Amongst other things, the court ruled that the expansion should be halted because an activist group claimed it might create new jobs, potentially attracting workers from other industries. Come again? Shouldn't our economy be in the business of creating new jobs?

As a company seeking to invest billions of dollars, you couldn't make this up in your worst nightmare.

Mount Thorley Warkworth mine has been operating for 30 years outside Singleton. The expansion is critical to its future and to provide ongoing employment for more than 1300 workers.

Regrettably, these are not isolated examples. Every Australian mining company has a list of projects beset by unnecessary regulatory delay; bound-up in state and federal green tape.

In thermal coal, the average Australian project experiences an additional 1.3 years of delay relative to those elsewhere (3.1 years compared with 1.8 for the rest of the world). Project delays in Australia have been increasing over the past decade, and the gap relative to other countries is likely to be higher now than it has been for some time.

Much of the delay can be attributed to the duplication of state and federal approvals processes. This is not only creating significant and unnecessary delays but also adding massive extra costs.

In the first 10 years of the operation of the Commonwealth's project approval laws under the Environment Protection and Biodiversity Conservation (EPBC) Act, the Australian National University estimates that duplication has added up to $820 million in extra project costs for no extra environmental protection.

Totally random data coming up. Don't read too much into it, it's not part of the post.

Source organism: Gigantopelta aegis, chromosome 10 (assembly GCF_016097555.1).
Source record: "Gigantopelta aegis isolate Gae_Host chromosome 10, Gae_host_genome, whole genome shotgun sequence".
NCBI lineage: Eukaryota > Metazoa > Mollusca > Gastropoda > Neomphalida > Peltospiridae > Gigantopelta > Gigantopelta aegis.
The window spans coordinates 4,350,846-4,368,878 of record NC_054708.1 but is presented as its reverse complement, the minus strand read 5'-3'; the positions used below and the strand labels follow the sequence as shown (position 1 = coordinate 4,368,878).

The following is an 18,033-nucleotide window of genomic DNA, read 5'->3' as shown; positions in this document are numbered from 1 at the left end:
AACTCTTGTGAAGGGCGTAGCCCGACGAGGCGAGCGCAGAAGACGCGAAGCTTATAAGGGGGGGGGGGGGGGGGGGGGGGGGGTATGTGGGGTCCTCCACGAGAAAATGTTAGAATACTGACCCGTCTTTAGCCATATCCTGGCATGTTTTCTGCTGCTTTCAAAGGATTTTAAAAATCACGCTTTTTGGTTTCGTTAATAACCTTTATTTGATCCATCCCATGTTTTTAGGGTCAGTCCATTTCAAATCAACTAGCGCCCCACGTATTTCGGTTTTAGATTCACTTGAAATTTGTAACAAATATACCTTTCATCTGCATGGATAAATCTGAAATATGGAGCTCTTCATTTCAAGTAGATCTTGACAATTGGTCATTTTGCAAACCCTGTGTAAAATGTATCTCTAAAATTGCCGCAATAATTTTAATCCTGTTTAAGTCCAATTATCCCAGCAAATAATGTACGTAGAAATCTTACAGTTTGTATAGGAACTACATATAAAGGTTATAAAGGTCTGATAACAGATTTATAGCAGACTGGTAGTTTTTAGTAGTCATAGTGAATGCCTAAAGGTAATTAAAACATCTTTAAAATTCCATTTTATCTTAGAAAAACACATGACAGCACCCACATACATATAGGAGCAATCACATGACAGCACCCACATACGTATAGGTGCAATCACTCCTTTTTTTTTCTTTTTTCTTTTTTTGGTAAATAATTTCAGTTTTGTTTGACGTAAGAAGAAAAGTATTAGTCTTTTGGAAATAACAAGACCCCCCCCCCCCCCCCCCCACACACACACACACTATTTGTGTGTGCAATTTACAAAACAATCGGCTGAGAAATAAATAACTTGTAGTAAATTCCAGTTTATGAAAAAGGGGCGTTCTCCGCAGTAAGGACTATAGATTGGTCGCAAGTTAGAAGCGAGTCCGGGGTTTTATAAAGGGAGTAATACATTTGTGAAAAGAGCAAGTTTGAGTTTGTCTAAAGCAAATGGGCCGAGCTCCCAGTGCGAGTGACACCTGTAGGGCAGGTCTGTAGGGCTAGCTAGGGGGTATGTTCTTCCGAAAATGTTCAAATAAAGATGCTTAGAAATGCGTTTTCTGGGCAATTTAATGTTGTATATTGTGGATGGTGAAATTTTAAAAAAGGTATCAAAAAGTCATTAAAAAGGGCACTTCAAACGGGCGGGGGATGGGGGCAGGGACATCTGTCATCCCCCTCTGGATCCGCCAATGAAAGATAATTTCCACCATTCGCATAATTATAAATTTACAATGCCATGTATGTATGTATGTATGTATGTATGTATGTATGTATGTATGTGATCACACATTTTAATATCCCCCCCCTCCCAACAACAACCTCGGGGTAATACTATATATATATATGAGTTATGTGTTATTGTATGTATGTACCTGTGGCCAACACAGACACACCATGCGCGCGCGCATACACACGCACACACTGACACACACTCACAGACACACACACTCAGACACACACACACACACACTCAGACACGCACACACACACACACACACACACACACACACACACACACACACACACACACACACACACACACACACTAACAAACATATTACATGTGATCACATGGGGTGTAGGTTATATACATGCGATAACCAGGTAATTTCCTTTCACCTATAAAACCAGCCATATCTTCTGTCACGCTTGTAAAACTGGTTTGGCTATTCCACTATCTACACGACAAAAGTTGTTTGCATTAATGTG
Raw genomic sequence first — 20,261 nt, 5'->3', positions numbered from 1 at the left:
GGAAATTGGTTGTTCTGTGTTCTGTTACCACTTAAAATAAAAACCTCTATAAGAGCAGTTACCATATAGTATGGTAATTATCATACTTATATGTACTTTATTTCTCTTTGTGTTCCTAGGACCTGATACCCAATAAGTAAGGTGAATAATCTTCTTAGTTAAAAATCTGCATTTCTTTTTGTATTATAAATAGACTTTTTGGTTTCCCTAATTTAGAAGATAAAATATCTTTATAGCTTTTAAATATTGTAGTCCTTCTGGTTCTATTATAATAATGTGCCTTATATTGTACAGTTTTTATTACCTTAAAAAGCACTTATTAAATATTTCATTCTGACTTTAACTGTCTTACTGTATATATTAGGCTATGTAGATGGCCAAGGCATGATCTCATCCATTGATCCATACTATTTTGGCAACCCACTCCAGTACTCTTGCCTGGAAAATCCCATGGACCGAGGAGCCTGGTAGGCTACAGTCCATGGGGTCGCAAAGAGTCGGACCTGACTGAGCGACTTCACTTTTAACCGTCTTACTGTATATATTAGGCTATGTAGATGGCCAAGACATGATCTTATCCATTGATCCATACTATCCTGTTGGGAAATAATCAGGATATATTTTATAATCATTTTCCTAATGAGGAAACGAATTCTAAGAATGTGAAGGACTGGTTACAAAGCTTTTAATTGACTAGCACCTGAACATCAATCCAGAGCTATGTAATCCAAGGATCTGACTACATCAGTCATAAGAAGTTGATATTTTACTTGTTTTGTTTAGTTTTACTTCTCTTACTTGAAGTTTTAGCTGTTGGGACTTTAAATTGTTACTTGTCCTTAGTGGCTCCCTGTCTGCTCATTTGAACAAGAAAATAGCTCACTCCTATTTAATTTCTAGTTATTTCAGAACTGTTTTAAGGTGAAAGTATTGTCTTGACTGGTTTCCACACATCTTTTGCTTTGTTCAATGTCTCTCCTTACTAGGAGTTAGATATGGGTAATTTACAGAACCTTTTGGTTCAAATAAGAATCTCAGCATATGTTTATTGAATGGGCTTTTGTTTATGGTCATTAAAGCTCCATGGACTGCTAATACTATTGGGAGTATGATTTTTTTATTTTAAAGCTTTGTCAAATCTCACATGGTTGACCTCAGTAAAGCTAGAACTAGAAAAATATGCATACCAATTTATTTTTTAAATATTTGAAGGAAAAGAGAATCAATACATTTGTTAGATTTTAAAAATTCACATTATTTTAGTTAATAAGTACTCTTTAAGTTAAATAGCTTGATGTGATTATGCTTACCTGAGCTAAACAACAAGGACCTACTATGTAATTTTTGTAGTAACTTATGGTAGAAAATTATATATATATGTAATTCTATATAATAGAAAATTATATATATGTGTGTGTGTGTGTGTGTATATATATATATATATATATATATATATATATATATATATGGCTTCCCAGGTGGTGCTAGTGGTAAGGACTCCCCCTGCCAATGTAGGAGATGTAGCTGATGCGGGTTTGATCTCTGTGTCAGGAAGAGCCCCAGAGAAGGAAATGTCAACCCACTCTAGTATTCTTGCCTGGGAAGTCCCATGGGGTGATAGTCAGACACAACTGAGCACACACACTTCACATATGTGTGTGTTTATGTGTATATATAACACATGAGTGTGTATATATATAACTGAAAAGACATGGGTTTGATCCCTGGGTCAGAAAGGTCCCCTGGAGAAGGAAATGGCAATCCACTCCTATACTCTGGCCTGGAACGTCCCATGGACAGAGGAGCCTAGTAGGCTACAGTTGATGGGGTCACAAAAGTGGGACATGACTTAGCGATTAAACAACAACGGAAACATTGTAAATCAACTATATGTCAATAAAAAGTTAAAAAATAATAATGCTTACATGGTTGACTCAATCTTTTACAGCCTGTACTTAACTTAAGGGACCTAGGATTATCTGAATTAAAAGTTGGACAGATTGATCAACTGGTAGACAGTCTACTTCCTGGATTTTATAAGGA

This is not sustainable if Australia is to continue enjoying the benefits from a growing resource sector that is continuing to meet the ongoing demand from China and the developing world.  Our resources will be needed for decades to come, but unless we dramatically improve our approvals system and policy settings more generally, we risk missing the boat.

The minerals industry does not want any diminution of environmental protection. This is not the issue. Unnecessary and counter-productive regulation is.

The current arrangements do not pass any reasonable test of regulatory efficiency or environmental dividend. There is a better way.

There should be a single assessment and approvals process to cover State and Commonwealth environmental matters for major projects across any industry and approvals process should be bound to statutory timeframes.

The Commonwealth should be the standard setter and the states the deliverer. The Commonwealth should assume an auditing and enforcing role against an agreed set of standards for state approvals, not run a parallel process. This is consistent with the review of the Commonwealth's approvals powers conducted by Dr Allan Hawke for the Rudd Government.

There is too much at stake not to get this right.

Research undertaken for the New South Wales Minerals Council by PricewaterhouseCoopers found that project delays of 12 months or more would cost 29,000 jobs, $10.3 billion in lost investment and $600 million a year in lost mining royalties over the next 20 years. That’s just New South Wales.

Prime Minister Rudd (or if there is a change of Government, Prime Minister Tony Abbott) and our state leaders have a long to-do list, but, as unsexy as it sounds, reform of green tape must be near the top.